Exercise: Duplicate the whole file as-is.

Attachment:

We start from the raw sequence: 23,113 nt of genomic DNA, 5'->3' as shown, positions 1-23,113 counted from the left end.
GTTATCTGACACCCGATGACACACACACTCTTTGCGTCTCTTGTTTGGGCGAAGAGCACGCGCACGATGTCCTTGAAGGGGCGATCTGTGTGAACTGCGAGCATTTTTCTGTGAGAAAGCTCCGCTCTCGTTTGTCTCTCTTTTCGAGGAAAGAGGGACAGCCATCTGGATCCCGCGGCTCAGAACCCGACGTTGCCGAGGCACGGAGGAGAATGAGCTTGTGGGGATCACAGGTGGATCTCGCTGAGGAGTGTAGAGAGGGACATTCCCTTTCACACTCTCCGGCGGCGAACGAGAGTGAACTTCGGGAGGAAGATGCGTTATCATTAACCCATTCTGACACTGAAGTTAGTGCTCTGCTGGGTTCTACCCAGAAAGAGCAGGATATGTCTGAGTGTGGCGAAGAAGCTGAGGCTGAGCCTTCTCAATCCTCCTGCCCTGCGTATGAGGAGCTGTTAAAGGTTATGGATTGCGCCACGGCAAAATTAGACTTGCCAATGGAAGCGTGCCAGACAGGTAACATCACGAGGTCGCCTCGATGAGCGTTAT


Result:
We start from the raw sequence: 23,113 nt of genomic DNA, 5'->3' as shown, positions 1-23,113 counted from the left end.
GTTATCTGACACCCGATGACACACACACTCTTTGCGTCTCTTGTTTGGGCGAAGAGCACGCGCACGATGTCCTTGAAGGGGCGATCTGTGTGAACTGCGAGCATTTTTCTGTGAGAAAGCTCCGCTCTCGTTTGTCTCTCTTTTCGAGGAAAGAGGGACAGCCATCTGGATCCCGCGGCTCAGAACCCGACGTTGCCGAGGCACGGAGGAGAATGAGCTTGTGGGGATCACAGGTGGATCTCGCTGAGGAGTGTAGAGAGGGACATTCCCTTTCACACTCTCCGGCGGCGAACGAGAGTGAACTTCGGGAGGAAGATGCGTTATCATTAACCCATTCTGACACTGAAGTTAGTGCTCTGCTGGGTTCTACCCAGAAAGAGCAGGATATGTCTGAGTGTGGCGAAGAAGCTGAGGCTGAGCCTTCTCAATCCTCCTGCCCTGCGTATGAGGAGCTGTTAAAGGTTATGGATTGCGCCACGGCAAAATTAGACTTGCCAATGGAAGCGTGCCAGACAGGTAACATCACGAGGTCGCCTCGATGAGCGTTAT